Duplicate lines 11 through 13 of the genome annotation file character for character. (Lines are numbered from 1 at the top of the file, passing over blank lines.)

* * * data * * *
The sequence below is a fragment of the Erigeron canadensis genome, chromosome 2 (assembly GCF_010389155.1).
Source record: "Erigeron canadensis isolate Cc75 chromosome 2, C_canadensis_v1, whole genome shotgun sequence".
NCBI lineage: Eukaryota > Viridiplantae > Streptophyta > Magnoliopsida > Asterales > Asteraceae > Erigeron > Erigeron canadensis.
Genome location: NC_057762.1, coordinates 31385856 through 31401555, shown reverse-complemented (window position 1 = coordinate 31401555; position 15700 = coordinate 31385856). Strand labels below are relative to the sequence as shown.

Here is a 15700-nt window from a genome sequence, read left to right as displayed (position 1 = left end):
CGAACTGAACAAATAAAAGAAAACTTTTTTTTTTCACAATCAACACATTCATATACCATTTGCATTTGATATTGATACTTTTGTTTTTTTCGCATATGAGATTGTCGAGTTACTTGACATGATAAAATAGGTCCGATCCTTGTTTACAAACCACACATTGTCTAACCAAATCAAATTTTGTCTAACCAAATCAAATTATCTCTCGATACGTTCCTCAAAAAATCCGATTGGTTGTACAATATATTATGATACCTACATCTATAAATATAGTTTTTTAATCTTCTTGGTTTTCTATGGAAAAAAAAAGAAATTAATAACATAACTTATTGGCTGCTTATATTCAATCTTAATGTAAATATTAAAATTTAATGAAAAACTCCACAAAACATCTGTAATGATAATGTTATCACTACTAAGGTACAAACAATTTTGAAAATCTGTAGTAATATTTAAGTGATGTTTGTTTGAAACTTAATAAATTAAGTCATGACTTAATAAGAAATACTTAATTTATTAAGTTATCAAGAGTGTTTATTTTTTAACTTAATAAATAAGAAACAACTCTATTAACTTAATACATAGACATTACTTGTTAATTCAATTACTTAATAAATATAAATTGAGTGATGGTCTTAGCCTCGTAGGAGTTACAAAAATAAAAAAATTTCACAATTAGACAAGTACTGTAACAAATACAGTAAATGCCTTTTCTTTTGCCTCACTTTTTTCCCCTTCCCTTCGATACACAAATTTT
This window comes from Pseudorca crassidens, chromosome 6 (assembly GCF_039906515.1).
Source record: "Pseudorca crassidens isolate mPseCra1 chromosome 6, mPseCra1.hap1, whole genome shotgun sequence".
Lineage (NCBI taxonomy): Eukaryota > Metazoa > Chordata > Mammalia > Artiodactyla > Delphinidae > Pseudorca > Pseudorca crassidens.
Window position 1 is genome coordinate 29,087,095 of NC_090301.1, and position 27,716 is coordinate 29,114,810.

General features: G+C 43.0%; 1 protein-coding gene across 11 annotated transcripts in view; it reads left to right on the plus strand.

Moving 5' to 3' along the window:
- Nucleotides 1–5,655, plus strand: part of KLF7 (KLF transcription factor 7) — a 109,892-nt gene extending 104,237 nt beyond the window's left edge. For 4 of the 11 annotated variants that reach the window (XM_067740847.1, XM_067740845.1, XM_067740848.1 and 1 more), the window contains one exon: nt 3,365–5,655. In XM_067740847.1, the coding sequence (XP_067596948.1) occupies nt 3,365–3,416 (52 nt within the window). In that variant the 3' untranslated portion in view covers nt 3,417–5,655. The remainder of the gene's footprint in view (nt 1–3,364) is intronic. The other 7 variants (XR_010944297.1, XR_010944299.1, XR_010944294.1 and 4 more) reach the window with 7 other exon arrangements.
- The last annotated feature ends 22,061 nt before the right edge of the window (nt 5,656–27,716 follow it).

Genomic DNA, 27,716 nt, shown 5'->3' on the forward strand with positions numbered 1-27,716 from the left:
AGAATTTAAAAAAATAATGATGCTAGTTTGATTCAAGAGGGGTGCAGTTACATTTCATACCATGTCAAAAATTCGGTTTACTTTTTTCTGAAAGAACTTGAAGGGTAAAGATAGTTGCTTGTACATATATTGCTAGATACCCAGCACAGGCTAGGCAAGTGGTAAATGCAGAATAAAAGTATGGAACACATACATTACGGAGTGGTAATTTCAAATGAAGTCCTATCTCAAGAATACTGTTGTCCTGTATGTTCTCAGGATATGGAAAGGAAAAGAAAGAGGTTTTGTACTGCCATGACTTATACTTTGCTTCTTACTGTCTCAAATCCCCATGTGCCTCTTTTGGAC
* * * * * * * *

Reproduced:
General features: G+C 43.0%; 1 protein-coding gene across 11 annotated transcripts in view; it reads left to right on the plus strand.

Moving 5' to 3' along the window:
- Nucleotides 1–5,655, plus strand: part of KLF7 (KLF transcription factor 7) — a 109,892-nt gene extending 104,237 nt beyond the window's left edge. For 4 of the 11 annotated variants that reach the window (XM_067740847.1, XM_067740845.1, XM_067740848.1 and 1 more), the window contains one exon: nt 3,365–5,655. In XM_067740847.1, the coding sequence (XP_067596948.1) occupies nt 3,365–3,416 (52 nt within the window). In that variant the 3' untranslated portion in view covers nt 3,417–5,655. The remainder of the gene's footprint in view (nt 1–3,364) is intronic. The other 7 variants (XR_010944297.1, XR_010944299.1, XR_010944294.1 and 4 more) reach the window with 7 other exon arrangements.